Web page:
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Teen faces deportation nightmare

PUBLISHED: 00:55 22 June 2005 | UPDATED: 05:56 02 March 2010

A TEENAGE asylum seeker's foster family are furious today after being told his case was rushed through the system because they spoke to the press.

Elton Ismaili, 19, is currently being detained at the Colnbrook Immigration Removal Centre near Heathrow which his foster father Kevin Harris describes as "nothing short of a prison.

A TEENAGE asylum seeker's foster family are furious today after being told his case was rushed through the system because they spoke to the press.

Elton Ismaili, 19, is currently being detained at the Colnbrook Immigration Removal Centre near Heathrow which his foster father Kevin Harris describes as "nothing short of a prison."

As reported in yesterday's Evening Star, he was taken there overnight from Harwich on Friday with no prior warning.

Mr and Mrs Harris, of Bell Lane, Kesgrave, are now lodging an official complaint against immigration staff who they claim told them going to the press has resulted in Elton's case being fast-tracked.

Mrs Harris said: "I went with Elton to sign in at the police station the week before last and one of the immigration staff had a file of Elton's case. He pulled out a clipping from the paper, pointed at it and said 'big mistake'.

"Then when I rang up to ask why he had been detained this Thursday they said it was because of press coverage and because Elton was regarded as a 'high profile' case.

Mr Harris said: "Part of me feels so guilty that he is in there and it might be because of something we've done, but I'm glad I kicked up a fuss.

"I don't feel like we can do anymore damage now and I want people to know how they've acted."

Initially, it was thought Elton would probably be flown back to his home country of Kosovo on Thursday but the family are now unsure.

Mr Harris said: "It depends on whether they class him as long stay or short stay and they haven't told us yet."

Mr and Mrs Harris say they are very worried about how Elton is coping with the trauma of being detained.

Mr Harris said: "He tries to put on a brave face but we could see that his eyes were red raw from crying and his face is getting drawn."

Martin Davey, Evening Star news editor, said the suggestion someone should be singled out for trying to highlight their case is worrying.

"We at The Star, and the numerous readers who have written to us in support of Elton, have watched with disbelief as the authorities have continued to threaten to send this settled and hard-working young man back to a country he has virtually no ties with.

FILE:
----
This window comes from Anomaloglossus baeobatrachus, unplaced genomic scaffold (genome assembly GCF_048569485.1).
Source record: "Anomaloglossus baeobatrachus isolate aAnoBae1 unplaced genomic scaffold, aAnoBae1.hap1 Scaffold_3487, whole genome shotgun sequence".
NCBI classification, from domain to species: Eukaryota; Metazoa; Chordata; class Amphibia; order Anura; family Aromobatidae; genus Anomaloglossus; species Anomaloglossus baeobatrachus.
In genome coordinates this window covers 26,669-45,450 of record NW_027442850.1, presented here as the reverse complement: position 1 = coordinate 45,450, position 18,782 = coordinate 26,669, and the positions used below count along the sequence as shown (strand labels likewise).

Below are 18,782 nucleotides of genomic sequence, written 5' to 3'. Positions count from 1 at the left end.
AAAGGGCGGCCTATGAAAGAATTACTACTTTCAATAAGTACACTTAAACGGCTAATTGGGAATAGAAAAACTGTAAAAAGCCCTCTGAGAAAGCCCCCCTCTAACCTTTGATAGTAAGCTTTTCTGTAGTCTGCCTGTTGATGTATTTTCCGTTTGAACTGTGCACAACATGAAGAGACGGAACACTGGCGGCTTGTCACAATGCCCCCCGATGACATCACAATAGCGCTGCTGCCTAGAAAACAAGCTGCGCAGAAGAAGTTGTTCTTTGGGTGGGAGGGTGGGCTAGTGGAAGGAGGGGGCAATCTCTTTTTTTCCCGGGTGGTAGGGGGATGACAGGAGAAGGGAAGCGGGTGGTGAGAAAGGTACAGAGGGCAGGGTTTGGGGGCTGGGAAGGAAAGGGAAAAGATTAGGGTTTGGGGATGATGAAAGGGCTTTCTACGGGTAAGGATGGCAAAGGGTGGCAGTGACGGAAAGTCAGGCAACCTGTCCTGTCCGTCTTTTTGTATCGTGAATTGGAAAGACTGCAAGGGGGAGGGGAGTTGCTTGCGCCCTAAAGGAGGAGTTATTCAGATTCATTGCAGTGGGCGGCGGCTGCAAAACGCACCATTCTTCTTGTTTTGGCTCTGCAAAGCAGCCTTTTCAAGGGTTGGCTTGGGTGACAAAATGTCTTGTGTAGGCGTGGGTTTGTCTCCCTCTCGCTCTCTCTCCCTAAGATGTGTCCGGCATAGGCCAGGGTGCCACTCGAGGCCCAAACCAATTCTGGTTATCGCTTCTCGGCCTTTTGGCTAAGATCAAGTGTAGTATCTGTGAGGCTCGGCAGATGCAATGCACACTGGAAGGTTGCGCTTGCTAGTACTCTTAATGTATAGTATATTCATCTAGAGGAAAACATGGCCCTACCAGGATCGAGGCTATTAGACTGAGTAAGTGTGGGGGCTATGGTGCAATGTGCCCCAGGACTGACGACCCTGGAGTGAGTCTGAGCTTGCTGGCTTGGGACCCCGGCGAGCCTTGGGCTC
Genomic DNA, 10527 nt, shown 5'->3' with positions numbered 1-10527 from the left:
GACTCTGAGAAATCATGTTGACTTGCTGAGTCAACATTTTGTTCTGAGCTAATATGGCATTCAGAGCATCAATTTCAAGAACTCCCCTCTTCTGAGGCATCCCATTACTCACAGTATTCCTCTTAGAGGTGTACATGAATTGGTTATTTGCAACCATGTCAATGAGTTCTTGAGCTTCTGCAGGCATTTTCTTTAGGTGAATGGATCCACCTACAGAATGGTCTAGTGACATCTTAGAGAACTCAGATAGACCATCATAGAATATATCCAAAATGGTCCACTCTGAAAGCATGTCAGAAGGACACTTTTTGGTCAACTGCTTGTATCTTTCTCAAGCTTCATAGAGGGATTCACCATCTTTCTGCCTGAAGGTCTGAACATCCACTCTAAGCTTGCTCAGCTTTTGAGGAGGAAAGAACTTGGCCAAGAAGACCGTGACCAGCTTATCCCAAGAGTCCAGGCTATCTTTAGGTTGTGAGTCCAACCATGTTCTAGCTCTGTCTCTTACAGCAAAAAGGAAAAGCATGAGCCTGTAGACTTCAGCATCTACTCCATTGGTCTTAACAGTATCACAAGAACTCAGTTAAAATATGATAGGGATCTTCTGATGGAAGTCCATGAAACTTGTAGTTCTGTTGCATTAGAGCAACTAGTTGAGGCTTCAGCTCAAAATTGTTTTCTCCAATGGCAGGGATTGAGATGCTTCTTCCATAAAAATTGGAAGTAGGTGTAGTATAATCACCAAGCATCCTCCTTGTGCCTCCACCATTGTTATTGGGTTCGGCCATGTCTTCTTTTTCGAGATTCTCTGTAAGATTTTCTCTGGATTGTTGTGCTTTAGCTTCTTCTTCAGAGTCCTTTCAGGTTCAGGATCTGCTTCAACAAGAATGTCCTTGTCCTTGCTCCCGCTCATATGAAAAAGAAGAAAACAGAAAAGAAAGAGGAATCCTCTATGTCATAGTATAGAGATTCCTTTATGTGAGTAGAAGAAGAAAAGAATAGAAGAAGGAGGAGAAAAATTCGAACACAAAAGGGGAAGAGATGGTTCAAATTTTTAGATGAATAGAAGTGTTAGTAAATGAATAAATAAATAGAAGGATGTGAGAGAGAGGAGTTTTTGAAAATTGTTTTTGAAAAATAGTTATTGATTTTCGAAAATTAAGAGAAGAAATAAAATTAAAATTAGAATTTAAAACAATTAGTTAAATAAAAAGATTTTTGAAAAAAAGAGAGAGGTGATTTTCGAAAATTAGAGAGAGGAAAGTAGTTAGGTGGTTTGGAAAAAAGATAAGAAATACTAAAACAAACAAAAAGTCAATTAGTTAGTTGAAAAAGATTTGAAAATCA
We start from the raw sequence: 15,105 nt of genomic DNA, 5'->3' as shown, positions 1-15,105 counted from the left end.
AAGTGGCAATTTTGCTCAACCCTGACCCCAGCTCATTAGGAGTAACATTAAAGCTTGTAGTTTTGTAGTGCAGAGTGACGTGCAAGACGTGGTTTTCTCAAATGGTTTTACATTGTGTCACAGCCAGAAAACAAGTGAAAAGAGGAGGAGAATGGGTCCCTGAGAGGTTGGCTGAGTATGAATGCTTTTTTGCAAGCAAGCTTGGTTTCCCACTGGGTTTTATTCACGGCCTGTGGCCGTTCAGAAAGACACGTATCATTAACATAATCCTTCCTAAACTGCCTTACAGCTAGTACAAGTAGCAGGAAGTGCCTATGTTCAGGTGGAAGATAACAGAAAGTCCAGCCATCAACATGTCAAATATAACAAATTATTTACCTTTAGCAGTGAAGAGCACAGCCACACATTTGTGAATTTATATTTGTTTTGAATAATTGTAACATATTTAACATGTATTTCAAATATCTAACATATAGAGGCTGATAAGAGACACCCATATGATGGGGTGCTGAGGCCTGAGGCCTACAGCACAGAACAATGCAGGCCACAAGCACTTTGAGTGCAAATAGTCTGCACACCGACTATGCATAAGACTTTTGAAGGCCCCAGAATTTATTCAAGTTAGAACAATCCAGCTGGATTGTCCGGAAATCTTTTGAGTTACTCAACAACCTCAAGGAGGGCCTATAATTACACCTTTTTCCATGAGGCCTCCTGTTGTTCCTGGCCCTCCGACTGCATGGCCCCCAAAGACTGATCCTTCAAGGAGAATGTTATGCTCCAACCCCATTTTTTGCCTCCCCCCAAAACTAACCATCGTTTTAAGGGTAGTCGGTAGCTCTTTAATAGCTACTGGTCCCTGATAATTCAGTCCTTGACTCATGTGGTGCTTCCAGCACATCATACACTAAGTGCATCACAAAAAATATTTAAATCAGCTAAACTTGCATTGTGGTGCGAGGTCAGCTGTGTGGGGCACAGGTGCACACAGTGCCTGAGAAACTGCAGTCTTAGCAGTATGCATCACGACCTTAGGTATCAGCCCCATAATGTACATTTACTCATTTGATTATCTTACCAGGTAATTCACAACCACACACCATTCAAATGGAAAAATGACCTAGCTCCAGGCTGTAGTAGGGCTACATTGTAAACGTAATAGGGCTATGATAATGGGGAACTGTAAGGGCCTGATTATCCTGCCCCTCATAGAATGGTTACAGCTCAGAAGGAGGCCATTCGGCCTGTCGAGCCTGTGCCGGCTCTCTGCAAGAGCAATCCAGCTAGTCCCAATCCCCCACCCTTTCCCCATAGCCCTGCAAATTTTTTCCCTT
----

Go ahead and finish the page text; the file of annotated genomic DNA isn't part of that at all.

"Elton's family have shown amazing courage while faced with the nightmare of losing a member of their family and we are proud to have helped them bring Elton's case to the public's attention. The idea they could be persecuted for standing up for what they think is right is very worrying."

A spokesman for the Home Office said: "We cannot comment on individual cases but everyone is dealt with on a case by case basis and has nothing to do with whether people have been to the press or not.

"If people have been told this and put in a formal complaint then this would obviously be investigated.

The £47.5 million Colnbrook IRC is situated in Middlesex, close to Heathrow airport.

It opened in 2004 and has a capacity of 326 places.

Mr and Mrs Harris visited Elton there on Sunday and were disgusted by what they saw.

Mr Harris said: "We were only allowed in to a visiting area but he told us he is sharing a cell with one other person, who doesn't speak the same language.

"They have an open toilet, have to go to the loo in front of each other, and he's only allowed out for four hours a day.

"From the outside it's surrounded by huge barbed-wire fences and when you go in you have to show photo ID, have your thumb prints taken and be searched.

"To me, that's a prison."

A report by Amnesty International found that Colnbrook IRC is purportedly used to detain the more "difficult male detainees". The charity found it resembled a Category B prison in everything but name with extreme levels of noise on the landings. Detainees were locked in their rooms, which were cell-like, between 10pm and 7am.

A spokeswoman for the Home Office said: "Colnbrook is mainly twin en-suite rooms. There is a choice of meals for detainees and we are able to cater for specialist medical or religious diets.

"There is provision for TVs in the rooms, there is a large sports hall/gym together with a range of other activities.

"The centre is built to be physically secure and is robust. It houses a full spectrum of detainees. "Colnbrook also includes a facility for Customs use and a short term holding facility for the immigration service when they have picked people up in operations."

She added: "Detention is regrettable, but it is a very necessary element in the effective enforcement of immigration control, including tackling abuses of the asylum system and the need to remove those with no right to stay here.

"We do not detain people lightly. Each case is considered carefully on its own merits and the presumption in all cases continues to be in favour of granting temporary admission or release wherever possible."


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